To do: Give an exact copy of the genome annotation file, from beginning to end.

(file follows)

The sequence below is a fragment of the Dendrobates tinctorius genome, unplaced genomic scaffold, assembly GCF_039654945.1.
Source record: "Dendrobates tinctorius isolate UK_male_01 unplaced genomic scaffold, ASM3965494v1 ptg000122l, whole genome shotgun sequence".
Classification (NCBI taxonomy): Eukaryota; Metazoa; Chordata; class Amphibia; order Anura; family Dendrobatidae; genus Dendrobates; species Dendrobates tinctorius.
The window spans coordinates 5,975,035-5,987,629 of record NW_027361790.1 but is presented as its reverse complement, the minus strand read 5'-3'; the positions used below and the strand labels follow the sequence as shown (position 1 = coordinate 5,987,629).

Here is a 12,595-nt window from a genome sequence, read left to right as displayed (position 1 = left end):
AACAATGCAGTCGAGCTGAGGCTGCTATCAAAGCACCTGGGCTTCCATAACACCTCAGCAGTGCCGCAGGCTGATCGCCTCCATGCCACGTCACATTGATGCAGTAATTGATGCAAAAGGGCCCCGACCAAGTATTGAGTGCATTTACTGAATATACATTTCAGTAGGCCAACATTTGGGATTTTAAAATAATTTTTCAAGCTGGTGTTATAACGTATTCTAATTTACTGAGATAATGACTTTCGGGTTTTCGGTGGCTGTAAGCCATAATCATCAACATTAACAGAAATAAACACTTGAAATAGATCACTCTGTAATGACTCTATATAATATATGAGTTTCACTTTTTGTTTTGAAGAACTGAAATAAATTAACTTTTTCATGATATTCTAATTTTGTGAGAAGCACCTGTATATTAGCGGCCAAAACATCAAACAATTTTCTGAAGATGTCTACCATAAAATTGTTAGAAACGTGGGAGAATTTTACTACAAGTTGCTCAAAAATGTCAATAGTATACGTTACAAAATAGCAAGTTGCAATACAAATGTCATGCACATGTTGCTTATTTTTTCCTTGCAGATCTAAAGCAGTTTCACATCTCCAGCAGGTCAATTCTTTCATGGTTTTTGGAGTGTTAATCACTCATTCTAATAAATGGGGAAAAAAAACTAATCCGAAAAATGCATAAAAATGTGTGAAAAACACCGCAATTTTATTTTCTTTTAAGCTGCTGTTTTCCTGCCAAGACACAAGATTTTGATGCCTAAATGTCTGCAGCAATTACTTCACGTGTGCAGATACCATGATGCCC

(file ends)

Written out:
The sequence below is a fragment of the Dendrobates tinctorius genome, unplaced genomic scaffold, assembly GCF_039654945.1.
Source record: "Dendrobates tinctorius isolate UK_male_01 unplaced genomic scaffold, ASM3965494v1 ptg000122l, whole genome shotgun sequence".
Classification (NCBI taxonomy): Eukaryota; Metazoa; Chordata; class Amphibia; order Anura; family Dendrobatidae; genus Dendrobates; species Dendrobates tinctorius.
The window spans coordinates 5,975,035-5,987,629 of record NW_027361790.1 but is presented as its reverse complement, the minus strand read 5'-3'; the positions used below and the strand labels follow the sequence as shown (position 1 = coordinate 5,987,629).

Here is a 12,595-nt window from a genome sequence, read left to right as displayed (position 1 = left end):
AACAATGCAGTCGAGCTGAGGCTGCTATCAAAGCACCTGGGCTTCCATAACACCTCAGCAGTGCCGCAGGCTGATCGCCTCCATGCCACGTCACATTGATGCAGTAATTGATGCAAAAGGGCCCCGACCAAGTATTGAGTGCATTTACTGAATATACATTTCAGTAGGCCAACATTTGGGATTTTAAAATAATTTTTCAAGCTGGTGTTATAACGTATTCTAATTTACTGAGATAATGACTTTCGGGTTTTCGGTGGCTGTAAGCCATAATCATCAACATTAACAGAAATAAACACTTGAAATAGATCACTCTGTAATGACTCTATATAATATATGAGTTTCACTTTTTGTTTTGAAGAACTGAAATAAATTAACTTTTTCATGATATTCTAATTTTGTGAGAAGCACCTGTATATTAGCGGCCAAAACATCAAACAATTTTCTGAAGATGTCTACCATAAAATTGTTAGAAACGTGGGAGAATTTTACTACAAGTTGCTCAAAAATGTCAATAGTATACGTTACAAAATAGCAAGTTGCAATACAAATGTCATGCACATGTTGCTTATTTTTTCCTTGCAGATCTAAAGCAGTTTCACATCTCCAGCAGGTCAATTCTTTCATGGTTTTTGGAGTGTTAATCACTCATTCTAATAAATGGGGAAAAAAAACTAATCCGAAAAATGCATAAAAATGTGTGAAAAACACCGCAATTTTATTTTCTTTTAAGCTGCTGTTTTCCTGCCAAGACACAAGATTTTGATGCCTAAATGTCTGCAGCAATTACTTCACGTGTGCAGATACCATGATGCCC